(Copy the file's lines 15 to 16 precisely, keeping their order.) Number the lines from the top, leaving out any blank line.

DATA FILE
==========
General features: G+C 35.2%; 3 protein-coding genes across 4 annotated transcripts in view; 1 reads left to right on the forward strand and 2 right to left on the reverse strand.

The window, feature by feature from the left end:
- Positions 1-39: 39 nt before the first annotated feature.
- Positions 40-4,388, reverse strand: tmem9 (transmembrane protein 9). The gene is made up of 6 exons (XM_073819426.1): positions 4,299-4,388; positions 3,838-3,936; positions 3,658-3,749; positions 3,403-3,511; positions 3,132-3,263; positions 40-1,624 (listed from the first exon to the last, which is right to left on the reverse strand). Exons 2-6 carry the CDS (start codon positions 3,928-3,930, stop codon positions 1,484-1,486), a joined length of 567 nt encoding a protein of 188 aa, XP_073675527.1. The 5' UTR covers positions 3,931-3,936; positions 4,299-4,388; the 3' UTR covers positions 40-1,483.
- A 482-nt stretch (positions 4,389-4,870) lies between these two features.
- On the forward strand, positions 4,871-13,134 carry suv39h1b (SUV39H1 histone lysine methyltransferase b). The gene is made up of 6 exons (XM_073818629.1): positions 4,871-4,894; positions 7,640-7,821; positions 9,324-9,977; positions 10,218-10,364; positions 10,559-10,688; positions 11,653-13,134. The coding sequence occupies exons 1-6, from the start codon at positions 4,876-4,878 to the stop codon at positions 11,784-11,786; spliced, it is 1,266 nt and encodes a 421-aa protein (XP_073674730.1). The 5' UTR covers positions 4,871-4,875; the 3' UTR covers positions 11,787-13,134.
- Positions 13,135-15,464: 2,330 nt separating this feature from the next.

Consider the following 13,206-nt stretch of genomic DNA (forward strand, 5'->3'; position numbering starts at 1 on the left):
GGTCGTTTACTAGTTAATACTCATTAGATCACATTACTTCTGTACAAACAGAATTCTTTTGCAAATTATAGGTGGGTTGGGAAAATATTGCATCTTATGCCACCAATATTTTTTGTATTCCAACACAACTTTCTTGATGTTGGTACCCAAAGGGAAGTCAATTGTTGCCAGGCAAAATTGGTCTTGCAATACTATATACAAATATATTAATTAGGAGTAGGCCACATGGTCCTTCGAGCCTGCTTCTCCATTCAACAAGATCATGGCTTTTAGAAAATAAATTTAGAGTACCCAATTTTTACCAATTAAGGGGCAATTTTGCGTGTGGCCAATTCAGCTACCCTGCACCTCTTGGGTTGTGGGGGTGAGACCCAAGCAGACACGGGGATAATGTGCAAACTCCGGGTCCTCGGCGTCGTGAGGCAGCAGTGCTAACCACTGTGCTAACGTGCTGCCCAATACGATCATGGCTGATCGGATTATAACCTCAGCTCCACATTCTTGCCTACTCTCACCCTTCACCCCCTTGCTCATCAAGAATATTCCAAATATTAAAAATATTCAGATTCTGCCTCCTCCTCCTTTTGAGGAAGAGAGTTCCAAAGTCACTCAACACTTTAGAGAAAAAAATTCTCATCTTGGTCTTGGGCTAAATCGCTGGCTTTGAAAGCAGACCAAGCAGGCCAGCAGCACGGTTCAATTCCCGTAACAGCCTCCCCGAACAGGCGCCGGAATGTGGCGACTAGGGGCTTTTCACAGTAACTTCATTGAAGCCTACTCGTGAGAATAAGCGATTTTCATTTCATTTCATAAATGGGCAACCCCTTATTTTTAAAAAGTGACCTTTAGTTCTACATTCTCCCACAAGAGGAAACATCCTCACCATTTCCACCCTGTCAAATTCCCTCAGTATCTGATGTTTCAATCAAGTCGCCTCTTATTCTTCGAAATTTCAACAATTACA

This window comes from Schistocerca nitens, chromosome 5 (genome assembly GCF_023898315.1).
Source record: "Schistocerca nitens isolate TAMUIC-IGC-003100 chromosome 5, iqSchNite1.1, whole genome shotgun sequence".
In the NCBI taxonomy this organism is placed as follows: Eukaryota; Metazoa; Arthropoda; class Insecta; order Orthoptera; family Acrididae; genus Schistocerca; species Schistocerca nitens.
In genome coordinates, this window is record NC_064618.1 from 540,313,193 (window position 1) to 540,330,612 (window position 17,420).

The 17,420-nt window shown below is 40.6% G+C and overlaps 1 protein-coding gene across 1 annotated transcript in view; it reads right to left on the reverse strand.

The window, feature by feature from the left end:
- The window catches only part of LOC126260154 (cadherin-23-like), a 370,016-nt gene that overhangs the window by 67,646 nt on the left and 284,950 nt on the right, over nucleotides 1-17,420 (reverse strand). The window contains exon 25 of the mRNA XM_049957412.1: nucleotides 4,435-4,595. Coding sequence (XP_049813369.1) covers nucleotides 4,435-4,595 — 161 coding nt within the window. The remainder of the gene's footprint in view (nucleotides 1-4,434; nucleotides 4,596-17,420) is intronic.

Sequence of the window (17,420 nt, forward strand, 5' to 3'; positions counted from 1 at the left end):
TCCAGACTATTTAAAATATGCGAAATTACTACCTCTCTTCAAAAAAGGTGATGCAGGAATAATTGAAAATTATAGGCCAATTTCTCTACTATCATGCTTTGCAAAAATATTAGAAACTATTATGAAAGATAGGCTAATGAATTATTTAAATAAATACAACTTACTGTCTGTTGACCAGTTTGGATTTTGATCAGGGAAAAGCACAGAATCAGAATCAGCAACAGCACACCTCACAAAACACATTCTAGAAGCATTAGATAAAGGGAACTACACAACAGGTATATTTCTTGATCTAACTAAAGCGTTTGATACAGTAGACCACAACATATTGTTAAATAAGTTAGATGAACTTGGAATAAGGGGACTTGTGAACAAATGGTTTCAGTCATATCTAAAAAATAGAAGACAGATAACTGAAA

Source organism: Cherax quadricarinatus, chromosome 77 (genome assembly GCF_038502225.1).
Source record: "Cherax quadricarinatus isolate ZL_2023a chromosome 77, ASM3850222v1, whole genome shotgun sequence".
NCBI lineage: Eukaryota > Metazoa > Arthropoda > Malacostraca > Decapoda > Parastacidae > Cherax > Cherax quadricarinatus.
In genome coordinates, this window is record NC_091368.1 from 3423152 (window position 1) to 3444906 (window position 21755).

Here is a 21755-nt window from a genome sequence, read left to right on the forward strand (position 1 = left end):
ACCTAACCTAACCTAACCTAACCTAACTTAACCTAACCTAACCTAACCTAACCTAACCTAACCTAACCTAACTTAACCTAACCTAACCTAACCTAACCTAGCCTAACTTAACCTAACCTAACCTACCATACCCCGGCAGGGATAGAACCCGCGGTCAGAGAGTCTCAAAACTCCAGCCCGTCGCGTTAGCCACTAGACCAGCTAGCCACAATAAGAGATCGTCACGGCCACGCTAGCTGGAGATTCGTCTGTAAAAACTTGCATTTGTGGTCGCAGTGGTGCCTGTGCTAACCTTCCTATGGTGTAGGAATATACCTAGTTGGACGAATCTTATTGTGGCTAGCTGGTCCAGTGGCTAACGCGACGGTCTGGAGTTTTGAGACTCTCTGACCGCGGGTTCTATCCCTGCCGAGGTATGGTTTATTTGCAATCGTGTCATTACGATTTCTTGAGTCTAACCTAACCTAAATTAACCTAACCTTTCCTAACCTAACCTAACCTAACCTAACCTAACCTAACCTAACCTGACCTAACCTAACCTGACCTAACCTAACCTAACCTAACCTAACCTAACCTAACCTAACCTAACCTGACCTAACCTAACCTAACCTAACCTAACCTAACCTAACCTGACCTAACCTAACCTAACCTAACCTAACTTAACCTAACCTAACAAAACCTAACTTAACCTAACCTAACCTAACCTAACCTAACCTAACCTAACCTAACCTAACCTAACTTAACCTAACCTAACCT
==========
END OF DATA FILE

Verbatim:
The window, feature by feature from the left end:
- The window catches only part of LOC126260154 (cadherin-23-like), a 370,016-nt gene that overhangs the window by 67,646 nt on the left and 284,950 nt on the right, over nucleotides 1-17,420 (reverse strand). The window contains exon 25 of the mRNA XM_049957412.1: nucleotides 4,435-4,595. Coding sequence (XP_049813369.1) covers nucleotides 4,435-4,595 — 161 coding nt within the window. The remainder of the gene's footprint in view (nucleotides 1-4,434; nucleotides 4,596-17,420) is intronic.